Physical Therapy Tips for Caregivers of Elderly Adults

Physical Therapy Tips

Rehabilitative therapy is one of the most-often recommended treatments for elderly adults who are recuperating from an illness, surgery, or an injury. Physical exercise is one of the treatments frequently prescribed by physicians for a number of conditions and can help with chronic pain as well. Elderly adults who need to be beneficial it requires determination and time. Caregivers who are helping an elderly adult go through physical therapy will benefit from the tips below.

Make Certain that Appointments are Kept

Each physical therapy visit is important. This is how the therapist tracks the progress that is being made. It may be necessary to the fullest. When an appointment is missed it can reverse the progress that has been made.

Keep Track of the Progress

Keep a record of the progress being made by your elderly loved one. The record can help their physical therapist so they can adjust any of the exercises as needed. It can also help motivate elderly adults by allowing them to keep their appointments and complete the exercises they are doing at home.

Home Therapy Programs

Physical therapists often recommend exercises for your loved one to their regular appointments, their chances of recovering their strength or recuperating from an illness or surgery increases.

Be Observant

Physical therapy is very beneficial for your loved one to do the exercises as well.

Support is Essential

Physical therapy can be tiring and demanding. It is not abnormal for elderly adults too bossy or overbearing.

Celebrate Success

Celebrate each accomplishment with elderly adult loved ones as they go through physical therapy. Just as important as supporting them, celebrating is a good way to let them know you are proud of their hard work and accomplishments.


In this instance, an athlete was originally diagnosed with minor quadriceps muscle strain and was treated for four weeks, with unsatisfactory results. When he came to our clinic, the muscle was not healing, and the patients’ muscle tissue had already begun to atrophy.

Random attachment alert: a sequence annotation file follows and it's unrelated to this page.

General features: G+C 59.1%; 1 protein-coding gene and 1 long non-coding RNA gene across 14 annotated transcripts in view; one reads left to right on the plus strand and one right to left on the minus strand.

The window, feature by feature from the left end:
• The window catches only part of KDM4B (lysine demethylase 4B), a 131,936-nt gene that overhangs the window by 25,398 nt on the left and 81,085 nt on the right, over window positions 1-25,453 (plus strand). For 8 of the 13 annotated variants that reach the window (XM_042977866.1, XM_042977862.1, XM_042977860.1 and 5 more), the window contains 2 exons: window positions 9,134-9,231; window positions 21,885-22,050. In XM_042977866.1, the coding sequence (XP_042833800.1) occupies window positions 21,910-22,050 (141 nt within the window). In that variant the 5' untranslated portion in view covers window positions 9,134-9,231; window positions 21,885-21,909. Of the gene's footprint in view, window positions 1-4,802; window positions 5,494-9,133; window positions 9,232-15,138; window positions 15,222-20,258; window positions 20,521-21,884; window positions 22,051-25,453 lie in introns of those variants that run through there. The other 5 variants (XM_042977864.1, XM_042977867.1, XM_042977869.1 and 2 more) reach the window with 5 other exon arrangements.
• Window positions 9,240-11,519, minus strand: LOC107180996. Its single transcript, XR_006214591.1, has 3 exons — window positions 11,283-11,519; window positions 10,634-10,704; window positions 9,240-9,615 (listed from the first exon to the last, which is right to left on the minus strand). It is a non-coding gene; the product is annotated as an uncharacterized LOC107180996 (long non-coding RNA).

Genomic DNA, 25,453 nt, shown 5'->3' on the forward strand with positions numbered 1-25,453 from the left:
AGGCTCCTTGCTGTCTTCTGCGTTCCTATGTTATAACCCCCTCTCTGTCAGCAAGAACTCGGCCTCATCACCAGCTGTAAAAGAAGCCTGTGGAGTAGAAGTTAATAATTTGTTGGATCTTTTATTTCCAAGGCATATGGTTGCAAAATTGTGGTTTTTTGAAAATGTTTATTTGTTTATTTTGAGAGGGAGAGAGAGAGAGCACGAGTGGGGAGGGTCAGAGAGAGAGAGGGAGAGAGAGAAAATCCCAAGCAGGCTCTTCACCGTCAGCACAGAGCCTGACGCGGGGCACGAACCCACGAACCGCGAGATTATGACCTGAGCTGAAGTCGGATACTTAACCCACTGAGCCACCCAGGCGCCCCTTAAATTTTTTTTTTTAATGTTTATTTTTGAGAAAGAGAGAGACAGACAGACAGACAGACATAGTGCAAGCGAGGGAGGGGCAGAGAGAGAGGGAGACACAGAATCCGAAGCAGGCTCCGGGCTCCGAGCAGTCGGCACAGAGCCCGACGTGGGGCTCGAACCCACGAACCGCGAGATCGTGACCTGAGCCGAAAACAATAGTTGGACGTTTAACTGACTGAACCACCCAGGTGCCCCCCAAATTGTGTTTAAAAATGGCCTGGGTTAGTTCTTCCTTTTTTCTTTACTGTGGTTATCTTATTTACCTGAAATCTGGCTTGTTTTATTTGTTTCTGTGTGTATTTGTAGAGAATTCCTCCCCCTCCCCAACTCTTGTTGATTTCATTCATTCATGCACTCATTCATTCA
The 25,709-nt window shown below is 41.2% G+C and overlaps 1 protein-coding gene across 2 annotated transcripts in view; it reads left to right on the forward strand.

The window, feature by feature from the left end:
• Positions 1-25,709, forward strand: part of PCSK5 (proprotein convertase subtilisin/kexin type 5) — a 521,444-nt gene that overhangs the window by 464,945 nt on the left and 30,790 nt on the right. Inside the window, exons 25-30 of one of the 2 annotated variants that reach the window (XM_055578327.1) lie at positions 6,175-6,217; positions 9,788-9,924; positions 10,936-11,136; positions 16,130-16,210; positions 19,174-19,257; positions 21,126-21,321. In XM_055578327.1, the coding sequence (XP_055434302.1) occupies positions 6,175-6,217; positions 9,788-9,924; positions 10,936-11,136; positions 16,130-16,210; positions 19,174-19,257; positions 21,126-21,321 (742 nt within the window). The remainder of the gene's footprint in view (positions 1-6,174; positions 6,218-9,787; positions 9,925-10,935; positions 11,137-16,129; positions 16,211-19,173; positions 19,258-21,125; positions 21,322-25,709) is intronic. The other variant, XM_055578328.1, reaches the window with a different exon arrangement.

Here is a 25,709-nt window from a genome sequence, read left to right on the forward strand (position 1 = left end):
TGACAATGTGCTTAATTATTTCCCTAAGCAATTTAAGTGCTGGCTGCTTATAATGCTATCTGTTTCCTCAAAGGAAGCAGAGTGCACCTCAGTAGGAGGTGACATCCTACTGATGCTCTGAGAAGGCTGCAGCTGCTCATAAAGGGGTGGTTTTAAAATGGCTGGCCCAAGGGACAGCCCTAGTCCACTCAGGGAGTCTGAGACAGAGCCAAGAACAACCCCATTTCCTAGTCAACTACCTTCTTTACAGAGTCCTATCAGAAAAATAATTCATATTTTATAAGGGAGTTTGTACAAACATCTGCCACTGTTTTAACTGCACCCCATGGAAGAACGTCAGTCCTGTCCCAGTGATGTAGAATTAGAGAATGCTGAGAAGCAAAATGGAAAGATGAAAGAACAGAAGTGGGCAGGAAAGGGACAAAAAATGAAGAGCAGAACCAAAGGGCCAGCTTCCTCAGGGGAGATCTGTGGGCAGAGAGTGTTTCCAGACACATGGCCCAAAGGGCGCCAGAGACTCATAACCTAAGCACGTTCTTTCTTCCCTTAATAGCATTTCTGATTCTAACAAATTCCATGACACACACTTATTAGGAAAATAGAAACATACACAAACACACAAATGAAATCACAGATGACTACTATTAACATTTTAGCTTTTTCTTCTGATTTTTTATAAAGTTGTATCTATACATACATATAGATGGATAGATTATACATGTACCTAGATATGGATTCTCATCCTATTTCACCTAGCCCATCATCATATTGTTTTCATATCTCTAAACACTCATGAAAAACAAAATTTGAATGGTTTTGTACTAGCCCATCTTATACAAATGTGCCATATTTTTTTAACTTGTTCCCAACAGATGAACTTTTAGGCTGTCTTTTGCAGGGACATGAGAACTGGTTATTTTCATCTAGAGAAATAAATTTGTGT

Upon examination using MSUS, we discovered that he had a full muscle thickness tear that had been overlooked by his previous provider. To mitigate damage and promote healing, surgery should have been performed immediately after the injury occurred. Because of misdiagnosis and inappropriate treatment, the patient now has permanent damage that cannot be corrected.

The most important advantage of Ultrasound over MRI imaging is its ability to zero in on the symptomatic region and obtain imaging, with active participation and feedback from the patient. Using dynamic MSUS, we can see what happens when patients contract their muscles, something that cannot be done with MRI. From a diagnostic perspective, this interaction is invaluable.

Dynamic ultrasonography examination demonstrating
the full thickness tear and already occurring muscle atrophy
due to misdiagnosis and not referring the patient
to proper diagnostic workup

Demonstration of how very small muscle defect is made and revealed
to be a complete tear with muscle contraction
under diagnostic sonography (not possible with MRI)


Complete tear of rectus femoris
with large hematoma (blood)


Separation of muscle ends due to tear elicited
on dynamic sonography examination

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